I also wrote another guest blog post for Superstition Review: an meditation on madwomen in literature, featuring my deep and abiding love for Shirley Jackson, Emily Dickinson, and Sylvia Plath, which you can read here :  It addresses a lot of the things I’ve been writing about in my critical and creative work in the last two years, and I’m particularly proud of it. The new poems are all female speakers, of both human and non-human varieties, and feature ghosts, widows, madwomen, and a lot of witches.

Speaking of the new creative work– I’m really excited to announce that one of these new Gothically-inflected poems, “Ghost Encounter,” has been chosen as an honorable mention in Boulevard‘s Emerging Writers Contest: It’ll be coming out in the Spring 2016 issue.

I’m also involved in a Secret Art Project, the nature of which will remain secret, except to say that it involves both my writing and my painting, and the collaboration of some of my smartest and most diabolically creative friends. Here is a watercolor of mine that will probably not end up the final project. It’s called “The Fear of Being Forgotten.”


In the words of that 80s song– don’t you forget about me…

To wash that song out of your mind, here is one of my favorite pieces of opera– “Va Tosca: Te Deum,” from Puccini’s Tosca, which I was lucky enough to see a stellar performance of this past season at Chicago’s Lyric Opera: If you live in Chicago and have a student ID, did you know that you can get $25 tickets for really amazing seats to the opera? Check it out here: My friend Ekaterina (Katya) Kulik, fellow writer and one of encyclopedic knowledge of all things opera, started taking me to the opera with her a couple of years ago, and it has become one of my new favorite things in the world.

You should also check out her hilarious and wonderful blog, Mice Notes, in which she draws comics of mice with crushes on humans such as Eric Owens (opera singer) and Benedict Cumberbatch (Sherlock actor):  She also paints art masterpieces with all-mouse casts to delightful and stunning effects in a series called Everything is Better with Mice. She did this Fuseli one for me at my request:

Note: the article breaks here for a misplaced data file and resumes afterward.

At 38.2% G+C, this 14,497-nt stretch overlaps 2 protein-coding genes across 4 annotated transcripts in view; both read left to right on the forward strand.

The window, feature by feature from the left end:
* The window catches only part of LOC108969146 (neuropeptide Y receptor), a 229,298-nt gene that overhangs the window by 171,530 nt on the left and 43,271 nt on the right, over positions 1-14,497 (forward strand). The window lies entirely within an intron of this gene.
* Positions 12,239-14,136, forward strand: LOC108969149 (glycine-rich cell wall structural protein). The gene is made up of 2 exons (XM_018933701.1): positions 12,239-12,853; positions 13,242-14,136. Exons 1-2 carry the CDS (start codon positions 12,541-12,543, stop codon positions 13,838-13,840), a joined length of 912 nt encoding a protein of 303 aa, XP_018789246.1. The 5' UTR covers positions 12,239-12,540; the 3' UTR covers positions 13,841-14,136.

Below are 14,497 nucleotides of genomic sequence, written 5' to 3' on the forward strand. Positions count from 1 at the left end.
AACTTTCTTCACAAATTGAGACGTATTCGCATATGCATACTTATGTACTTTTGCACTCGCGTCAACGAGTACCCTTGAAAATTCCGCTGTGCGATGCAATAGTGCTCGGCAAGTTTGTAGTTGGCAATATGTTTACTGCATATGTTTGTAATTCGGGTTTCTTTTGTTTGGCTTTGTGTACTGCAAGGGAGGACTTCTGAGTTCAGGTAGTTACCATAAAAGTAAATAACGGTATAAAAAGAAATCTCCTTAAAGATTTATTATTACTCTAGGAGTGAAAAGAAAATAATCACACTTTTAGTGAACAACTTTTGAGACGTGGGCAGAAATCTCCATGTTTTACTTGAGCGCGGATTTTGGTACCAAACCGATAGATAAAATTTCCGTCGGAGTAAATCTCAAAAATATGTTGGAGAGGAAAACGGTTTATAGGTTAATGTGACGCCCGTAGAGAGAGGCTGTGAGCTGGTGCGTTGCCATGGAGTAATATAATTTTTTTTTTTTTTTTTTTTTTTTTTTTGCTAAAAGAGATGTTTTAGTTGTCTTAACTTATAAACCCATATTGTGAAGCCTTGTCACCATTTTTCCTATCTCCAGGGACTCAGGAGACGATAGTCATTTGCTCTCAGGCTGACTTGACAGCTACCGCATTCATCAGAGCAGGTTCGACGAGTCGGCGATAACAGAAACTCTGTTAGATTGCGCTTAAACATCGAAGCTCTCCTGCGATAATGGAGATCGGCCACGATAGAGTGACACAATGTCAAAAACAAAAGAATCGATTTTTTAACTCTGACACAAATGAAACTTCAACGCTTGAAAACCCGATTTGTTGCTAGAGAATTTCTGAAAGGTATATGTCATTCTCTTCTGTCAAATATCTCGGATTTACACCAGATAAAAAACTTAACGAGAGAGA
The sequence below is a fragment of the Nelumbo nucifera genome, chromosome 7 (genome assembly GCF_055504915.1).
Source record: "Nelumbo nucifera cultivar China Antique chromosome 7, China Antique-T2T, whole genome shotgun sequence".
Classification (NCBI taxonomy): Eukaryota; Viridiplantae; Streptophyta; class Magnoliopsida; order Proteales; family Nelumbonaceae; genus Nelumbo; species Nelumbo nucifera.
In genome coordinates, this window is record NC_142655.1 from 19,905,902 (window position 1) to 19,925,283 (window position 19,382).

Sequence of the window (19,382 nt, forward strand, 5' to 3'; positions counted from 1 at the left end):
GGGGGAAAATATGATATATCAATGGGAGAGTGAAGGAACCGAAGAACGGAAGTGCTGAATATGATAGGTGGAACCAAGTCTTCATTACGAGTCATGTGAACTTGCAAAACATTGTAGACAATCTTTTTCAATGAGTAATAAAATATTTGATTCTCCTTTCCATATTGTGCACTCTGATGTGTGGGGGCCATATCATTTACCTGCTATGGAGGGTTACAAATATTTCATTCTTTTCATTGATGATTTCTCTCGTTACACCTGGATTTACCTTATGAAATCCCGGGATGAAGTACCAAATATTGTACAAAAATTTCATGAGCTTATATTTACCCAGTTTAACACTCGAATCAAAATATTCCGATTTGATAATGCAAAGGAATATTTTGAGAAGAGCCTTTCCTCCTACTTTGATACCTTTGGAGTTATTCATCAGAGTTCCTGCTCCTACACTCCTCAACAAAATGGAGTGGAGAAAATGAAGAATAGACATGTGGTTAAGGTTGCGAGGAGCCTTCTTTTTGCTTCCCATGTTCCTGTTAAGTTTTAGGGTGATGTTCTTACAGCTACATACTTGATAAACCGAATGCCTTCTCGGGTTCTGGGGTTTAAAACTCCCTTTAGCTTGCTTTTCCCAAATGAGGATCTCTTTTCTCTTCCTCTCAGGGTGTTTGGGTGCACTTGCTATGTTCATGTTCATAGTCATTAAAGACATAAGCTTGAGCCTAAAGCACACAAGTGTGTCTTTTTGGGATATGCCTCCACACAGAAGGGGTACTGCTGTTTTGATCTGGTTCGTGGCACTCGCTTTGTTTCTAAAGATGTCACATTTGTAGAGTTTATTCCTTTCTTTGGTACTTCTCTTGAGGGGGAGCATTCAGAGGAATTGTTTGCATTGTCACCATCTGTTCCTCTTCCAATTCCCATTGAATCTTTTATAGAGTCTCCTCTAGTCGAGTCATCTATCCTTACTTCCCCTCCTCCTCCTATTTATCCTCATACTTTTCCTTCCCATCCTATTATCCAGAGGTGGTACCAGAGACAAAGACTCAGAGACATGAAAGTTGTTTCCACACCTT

I hope you are all doing well out there in the world in your endeavors. Hopefully there will be more to share soon.

With love,




(Another exciting occurrence: the hawk– or is it a falcon?– that visited my office windowsill a few weeks ago.)

I’m very excited to be able to announce that my poem “On Hearing a Childhood Playmate Is on Death Row, Early Spring,” has been chosen by Michael Dickman as the winner of Blue Mesa Review’s 2013 poetry contest! I’m doubly thrilled and honored that my friend Alec Hershman’s poem “Even a Glacier is a Rolling Thing” placed second in the same contest. Our poems will appear together in the next issue of the Blue Mesa Review, set to launch December 6th. You can read the official announcement here:

That’s all for now, friends! I hope all is well with you in your worlds.


A Gator and Some News


(A gift for you: Casper “Ghost of the Swamp” Gator, from an alligator theme park I visited with my niece and nephew in Myrtle Beach this summer.)

Hello friends!
I hope all is well with you in your parts of the world. Here’s a little update on what’s been going on with me, writing-wise:

That’s enough silly stuff about me for now, friends. On to more important things– like the new Neko Case album that came out today, which is beautiful and tough and sorrowful and funny, and you should check it out if you like things like that:

Take care of yourselves, wherever you are.

Happy fall,


Happy News!


Above: collage by Marie-Blanche-Hennelle Fournier

As if by magic– I post a blog about a chapbook I’d like to have published, and then it happens!

The wonderful folks at Horse Less Press are including The Marriage in their 2013 chapbook line-up, and I couldn’t be more delighted. You should buy all of their books (not just mine when it comes out!) because they are beautiful and totally worth your time. I’m including here the link to their official announcement ( ), which is excellent not only in its glad tidings, but also in its picture of Isabella Rossellini as a snail. When I have more details I’ll let you know, but in the meantime, here is a video of Isabella Rossellini as a snail: (I think she may win the casting war after all! Sorry, Tilda.)

The Next Big Thing


Above: Diane Arbus’ sword swallower.

So Sacha Siskonen, my dear friend and a wonderful writer, has tagged me in this self-interview  project called The Next Big Thing that’s been making the rounds on the writerly part of the internet. The idea is for people to answer questions about their various writing projects. I highly recommend clicking around and reading a few; the casting question alone gets some fun answers. You can read Sacha’s (much wittier!) answers to the questions here: Below, find my own ramblings about the chapbook I just completed.


What is the working title of the book?